Hoteliers give insight into the traits they look for when hiring front-desk associates, including effective communication skills, a warm smile and more.
REPORT FROM THE U.S.—It takes a special kind of associate to run a hotel’s front desk, starting with the right attitude, according to sources.
Jerry Rice Jr., opening GM of the Cambria Hotel Philadelphia Downtown Center City, said the kind of service and friendliness he looks for in a front-desk associate can’t be taught, but should come across in interviews with candidates.
Jerry Rice Jr., Choice
“We hire for personality, and we train for skill,” he said.
Personality traits to look for
Front-desk associates often are the first person a guest sees upon check-in and the last to say goodbye at check-out, said Brad Harvey, GM of the DoubleTree Charleston – Historic District, part of Charlestowne Hotels, via email. The arrival experience is important, he said, because it will set the tone for the rest of a guest’s stay. Robert Stanfield, managing director of the Omni Orlando Resort at ChampionsGate, said the first thing he looks for in a front-desk associate is use of non-verbal body language, like a warm smile.
Along with that, a calm demeanor is a must, Rice said. The front desk is the communication hub of the hotel, and the associate will need to be able to handle a multitude of questions, while maintaining high energy and an upbeat mood, he said.
He added that hotel staff won’t know what kind of day the arriving guest is having—“they could be a road warrior; it could be 8 p.m. or 9 p.m. (when they arrive) … (they) could have gotten up at 3 a.m.”
Brad Harvey, *Charlestowne Hotels
It’s important for the front-desk associate to be empathetic to each guests’ unique situation, Harvey said.
“Guests will have complaints, and some will become angry,” he said “Even so, a great front-desk associate doesn’t falter, but rather puts himself in the guest’s shoes and goes into recovery mode. Simply put, the stellar associate takes the ‘HEART model’—hear, empathize, apologize, resolve, thank—to heart.”
Stanfield said his property attracts guests from all over the country and abroad, and front-desk staff must be able to communicate clearly with each guest.
Robert Stanfield, Omni
Hotels & Resorts
That includes being able to “follow through beyond the normal salutations and ask follow-up questions, which allow the guest to share concerns that might not have been voiced otherwise,” Harvey said. “The follow-through shows the guest how the front-desk associate cares and is willing to remedy any issues or complaints, setting a mental anchor that all concerns can and will be addressed.”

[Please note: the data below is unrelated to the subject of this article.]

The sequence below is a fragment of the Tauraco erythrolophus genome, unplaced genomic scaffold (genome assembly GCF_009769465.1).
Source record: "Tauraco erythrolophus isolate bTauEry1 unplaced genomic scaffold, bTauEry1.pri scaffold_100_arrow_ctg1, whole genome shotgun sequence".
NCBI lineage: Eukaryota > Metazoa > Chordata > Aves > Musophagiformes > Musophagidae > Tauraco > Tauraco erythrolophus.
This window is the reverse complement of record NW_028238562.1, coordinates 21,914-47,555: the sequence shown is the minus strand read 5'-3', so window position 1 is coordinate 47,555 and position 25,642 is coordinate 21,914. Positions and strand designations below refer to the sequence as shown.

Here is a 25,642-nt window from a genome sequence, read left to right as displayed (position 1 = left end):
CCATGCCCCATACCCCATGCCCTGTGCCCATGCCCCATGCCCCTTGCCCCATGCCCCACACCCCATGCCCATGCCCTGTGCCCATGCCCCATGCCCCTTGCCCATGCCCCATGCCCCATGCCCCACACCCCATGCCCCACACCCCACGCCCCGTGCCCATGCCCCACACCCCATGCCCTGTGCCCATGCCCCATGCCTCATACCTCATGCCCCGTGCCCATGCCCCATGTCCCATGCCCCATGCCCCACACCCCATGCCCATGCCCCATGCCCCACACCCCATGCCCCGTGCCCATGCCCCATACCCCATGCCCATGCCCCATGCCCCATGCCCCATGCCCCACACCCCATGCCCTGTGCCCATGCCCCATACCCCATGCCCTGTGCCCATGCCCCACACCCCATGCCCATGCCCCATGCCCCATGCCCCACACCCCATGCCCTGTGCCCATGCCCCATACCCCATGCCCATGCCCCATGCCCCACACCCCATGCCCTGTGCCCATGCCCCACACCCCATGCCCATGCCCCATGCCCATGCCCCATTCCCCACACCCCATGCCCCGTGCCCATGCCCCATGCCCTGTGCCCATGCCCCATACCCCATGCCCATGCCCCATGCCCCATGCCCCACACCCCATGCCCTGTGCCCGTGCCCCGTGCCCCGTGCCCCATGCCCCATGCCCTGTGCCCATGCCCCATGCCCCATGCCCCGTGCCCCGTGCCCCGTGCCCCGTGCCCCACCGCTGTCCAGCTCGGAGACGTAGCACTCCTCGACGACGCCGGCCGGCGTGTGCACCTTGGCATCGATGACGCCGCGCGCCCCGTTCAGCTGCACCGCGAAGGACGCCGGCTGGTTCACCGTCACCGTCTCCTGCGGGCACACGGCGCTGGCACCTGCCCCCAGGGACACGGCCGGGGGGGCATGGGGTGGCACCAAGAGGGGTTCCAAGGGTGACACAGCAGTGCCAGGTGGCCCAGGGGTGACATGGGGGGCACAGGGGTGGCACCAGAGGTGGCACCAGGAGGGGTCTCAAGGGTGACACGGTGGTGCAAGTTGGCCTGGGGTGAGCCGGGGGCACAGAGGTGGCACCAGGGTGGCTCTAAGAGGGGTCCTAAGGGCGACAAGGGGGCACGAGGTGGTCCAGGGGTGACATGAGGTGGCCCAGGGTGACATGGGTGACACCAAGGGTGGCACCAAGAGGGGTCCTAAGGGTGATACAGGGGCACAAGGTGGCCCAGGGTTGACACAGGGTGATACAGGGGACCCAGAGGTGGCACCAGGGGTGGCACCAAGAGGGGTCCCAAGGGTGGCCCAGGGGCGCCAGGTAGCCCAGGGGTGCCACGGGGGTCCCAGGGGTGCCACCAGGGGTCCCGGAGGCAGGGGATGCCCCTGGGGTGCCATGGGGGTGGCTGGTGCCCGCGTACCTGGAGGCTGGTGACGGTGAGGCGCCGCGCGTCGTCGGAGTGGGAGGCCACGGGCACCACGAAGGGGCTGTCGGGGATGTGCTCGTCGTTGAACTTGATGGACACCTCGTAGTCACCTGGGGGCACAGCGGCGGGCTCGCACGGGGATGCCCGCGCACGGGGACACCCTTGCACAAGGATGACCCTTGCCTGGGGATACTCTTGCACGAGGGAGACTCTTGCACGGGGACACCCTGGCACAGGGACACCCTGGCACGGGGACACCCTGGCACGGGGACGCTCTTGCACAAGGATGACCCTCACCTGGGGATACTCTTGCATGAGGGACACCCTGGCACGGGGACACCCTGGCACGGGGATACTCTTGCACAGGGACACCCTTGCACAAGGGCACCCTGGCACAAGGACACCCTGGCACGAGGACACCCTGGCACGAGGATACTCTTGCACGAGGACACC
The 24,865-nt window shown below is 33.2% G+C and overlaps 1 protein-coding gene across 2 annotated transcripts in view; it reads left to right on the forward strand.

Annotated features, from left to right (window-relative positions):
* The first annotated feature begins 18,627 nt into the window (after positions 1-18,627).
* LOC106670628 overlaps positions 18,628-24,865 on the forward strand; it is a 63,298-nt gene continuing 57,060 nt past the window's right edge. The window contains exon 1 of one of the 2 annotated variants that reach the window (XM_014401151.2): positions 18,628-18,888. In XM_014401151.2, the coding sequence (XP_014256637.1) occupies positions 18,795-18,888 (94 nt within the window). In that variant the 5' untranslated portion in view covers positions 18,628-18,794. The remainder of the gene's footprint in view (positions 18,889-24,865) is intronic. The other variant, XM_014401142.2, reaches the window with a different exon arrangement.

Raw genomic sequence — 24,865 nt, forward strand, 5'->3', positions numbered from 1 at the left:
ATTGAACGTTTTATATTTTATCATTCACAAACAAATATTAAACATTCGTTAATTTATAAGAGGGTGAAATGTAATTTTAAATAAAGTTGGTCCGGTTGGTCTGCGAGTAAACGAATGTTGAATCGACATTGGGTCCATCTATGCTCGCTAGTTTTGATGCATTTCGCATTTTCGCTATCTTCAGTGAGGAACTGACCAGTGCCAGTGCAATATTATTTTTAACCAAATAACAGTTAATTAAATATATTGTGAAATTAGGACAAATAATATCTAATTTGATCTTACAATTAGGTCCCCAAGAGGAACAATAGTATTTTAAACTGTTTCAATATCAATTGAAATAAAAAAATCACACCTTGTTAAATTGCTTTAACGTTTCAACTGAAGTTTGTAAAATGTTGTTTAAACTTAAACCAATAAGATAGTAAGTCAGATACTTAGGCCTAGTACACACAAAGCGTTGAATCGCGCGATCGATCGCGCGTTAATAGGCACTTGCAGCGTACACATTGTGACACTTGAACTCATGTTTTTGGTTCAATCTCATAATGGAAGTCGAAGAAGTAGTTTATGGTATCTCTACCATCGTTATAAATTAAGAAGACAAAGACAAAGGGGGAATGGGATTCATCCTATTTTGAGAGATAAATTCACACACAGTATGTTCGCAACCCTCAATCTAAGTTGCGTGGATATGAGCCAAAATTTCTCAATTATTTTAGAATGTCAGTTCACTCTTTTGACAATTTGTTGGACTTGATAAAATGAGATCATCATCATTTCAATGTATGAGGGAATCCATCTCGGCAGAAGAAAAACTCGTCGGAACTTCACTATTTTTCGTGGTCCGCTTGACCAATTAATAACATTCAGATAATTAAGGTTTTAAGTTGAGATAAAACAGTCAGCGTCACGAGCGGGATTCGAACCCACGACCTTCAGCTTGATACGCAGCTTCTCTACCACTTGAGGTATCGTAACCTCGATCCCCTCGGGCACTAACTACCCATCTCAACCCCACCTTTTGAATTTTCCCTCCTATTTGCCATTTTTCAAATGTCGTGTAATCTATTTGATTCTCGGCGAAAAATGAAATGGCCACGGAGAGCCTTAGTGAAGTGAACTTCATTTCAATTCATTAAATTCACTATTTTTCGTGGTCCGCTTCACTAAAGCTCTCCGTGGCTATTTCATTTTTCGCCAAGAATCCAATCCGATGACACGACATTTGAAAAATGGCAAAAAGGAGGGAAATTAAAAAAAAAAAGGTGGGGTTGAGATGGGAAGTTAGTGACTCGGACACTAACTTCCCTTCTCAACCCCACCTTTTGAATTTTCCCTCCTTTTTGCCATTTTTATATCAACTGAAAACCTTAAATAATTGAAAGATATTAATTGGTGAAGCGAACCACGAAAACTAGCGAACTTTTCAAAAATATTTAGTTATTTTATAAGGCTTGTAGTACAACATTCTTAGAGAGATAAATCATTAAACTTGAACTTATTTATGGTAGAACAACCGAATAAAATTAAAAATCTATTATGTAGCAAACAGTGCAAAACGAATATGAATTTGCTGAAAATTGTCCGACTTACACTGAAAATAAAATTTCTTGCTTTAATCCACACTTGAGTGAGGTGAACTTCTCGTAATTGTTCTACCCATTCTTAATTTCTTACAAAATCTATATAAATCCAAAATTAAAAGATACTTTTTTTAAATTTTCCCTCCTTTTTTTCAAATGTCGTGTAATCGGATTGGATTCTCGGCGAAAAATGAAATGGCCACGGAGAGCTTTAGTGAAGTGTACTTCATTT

Front-desk associates also should be knowledgeable about the local area, sources said.
“The front-desk team should be well-versed in what their city has to offer, from new restaurants and gallery openings to the best tours in the area,” Harvey said. “This knowledge will allow for natural recommendations and organic conversations when guests are looking for a specific restaurant, experience or museum to enjoy while visiting the city.”
Rice agreed that with or without a concierge, the front desk will always be the go-to for guests seeking recommendations.
A front-desk agent can be taught the systems of accounting and other “nuts and bolts of the position, but you can’t train them to have desire to care deeply for others,” Harvey said.
Challenges when hiring
One challenge Harvey said he’s encountered is “sorting through the seekers” and differentiating between the candidates simply looking for a job and those who are preparing for a hospitality-focused career path.
Inquiring during an interview about the candidate’s ideal job in five or 10 years could save a potential setback later on, he said.
“Is the candidate focused on a career where a front-desk position sets him or her up for success?” he asked. “Or do their interests lie outside of the hospitality industry entirely?”
Rice said he would rather wait for the right candidate with the right attitude than hire a “warm body” who wouldn’t be beneficial to the hotel.
He added that no candidate at his hotel is hired until he speaks with them and sees the traits and characteristics shine through.
“There’s no fool-proof method,” he said. “I make a lot of mistakes, but some people interview great.”
Some qualities aren’t always visible during an interview and might not show until the associate is on the job, Harvey said. But the interview is an opportunity to glean insight into the candidate’s inner character, he said.
“You can learn a lot by asking behavioral questions, such as, ‘Tell me about the time you took care of someone who needed a helping hand.’ Listen carefully to the response. Does he talk about a time he helped a family member or does he talk about a stranger? … Those with a hospitality-oriented mindset will naturally speak to times when they served others or gave back to the larger community in some way,” Harvey said.
Stanfield said the focus at his resort—which has 900 associates—is less about finding talent and more about retaining staff. One way to do that is to celebrate accomplishments of the front-desk team and others, “whether it’s a great shift, a great week, a great month, a great quarter, somebody’s birthday—we spend a lot of time recognizing them,” he said.
*Correction, 26 September 2018: This story has been updated to correct a photo cutline.